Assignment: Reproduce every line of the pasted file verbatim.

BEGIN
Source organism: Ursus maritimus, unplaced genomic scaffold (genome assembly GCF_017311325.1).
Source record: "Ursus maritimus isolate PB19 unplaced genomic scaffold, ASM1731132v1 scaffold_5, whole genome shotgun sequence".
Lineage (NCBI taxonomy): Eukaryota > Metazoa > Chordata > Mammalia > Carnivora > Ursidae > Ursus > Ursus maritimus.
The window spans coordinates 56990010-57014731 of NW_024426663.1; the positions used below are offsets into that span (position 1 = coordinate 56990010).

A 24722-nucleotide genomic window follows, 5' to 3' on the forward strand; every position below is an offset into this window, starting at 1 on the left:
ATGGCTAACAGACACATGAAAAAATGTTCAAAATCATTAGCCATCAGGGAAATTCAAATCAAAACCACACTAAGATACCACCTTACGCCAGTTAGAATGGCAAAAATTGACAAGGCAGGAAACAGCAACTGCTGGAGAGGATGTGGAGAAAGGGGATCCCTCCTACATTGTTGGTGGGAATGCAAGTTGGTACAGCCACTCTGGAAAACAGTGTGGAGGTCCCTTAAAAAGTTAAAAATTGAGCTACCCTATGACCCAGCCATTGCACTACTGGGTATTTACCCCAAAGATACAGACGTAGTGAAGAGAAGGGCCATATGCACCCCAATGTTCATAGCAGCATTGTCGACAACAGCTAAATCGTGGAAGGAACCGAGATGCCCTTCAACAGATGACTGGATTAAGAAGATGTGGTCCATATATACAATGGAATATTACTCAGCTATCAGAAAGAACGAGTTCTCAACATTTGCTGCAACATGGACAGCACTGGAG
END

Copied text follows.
Source organism: Ursus maritimus, unplaced genomic scaffold (genome assembly GCF_017311325.1).
Source record: "Ursus maritimus isolate PB19 unplaced genomic scaffold, ASM1731132v1 scaffold_5, whole genome shotgun sequence".
Lineage (NCBI taxonomy): Eukaryota > Metazoa > Chordata > Mammalia > Carnivora > Ursidae > Ursus > Ursus maritimus.
The window spans coordinates 56990010-57014731 of NW_024426663.1; the positions used below are offsets into that span (position 1 = coordinate 56990010).

A 24722-nucleotide genomic window follows, 5' to 3' on the forward strand; every position below is an offset into this window, starting at 1 on the left:
ATGGCTAACAGACACATGAAAAAATGTTCAAAATCATTAGCCATCAGGGAAATTCAAATCAAAACCACACTAAGATACCACCTTACGCCAGTTAGAATGGCAAAAATTGACAAGGCAGGAAACAGCAACTGCTGGAGAGGATGTGGAGAAAGGGGATCCCTCCTACATTGTTGGTGGGAATGCAAGTTGGTACAGCCACTCTGGAAAACAGTGTGGAGGTCCCTTAAAAAGTTAAAAATTGAGCTACCCTATGACCCAGCCATTGCACTACTGGGTATTTACCCCAAAGATACAGACGTAGTGAAGAGAAGGGCCATATGCACCCCAATGTTCATAGCAGCATTGTCGACAACAGCTAAATCGTGGAAGGAACCGAGATGCCCTTCAACAGATGACTGGATTAAGAAGATGTGGTCCATATATACAATGGAATATTACTCAGCTATCAGAAAGAACGAGTTCTCAACATTTGCTGCAACATGGACAGCACTGGAG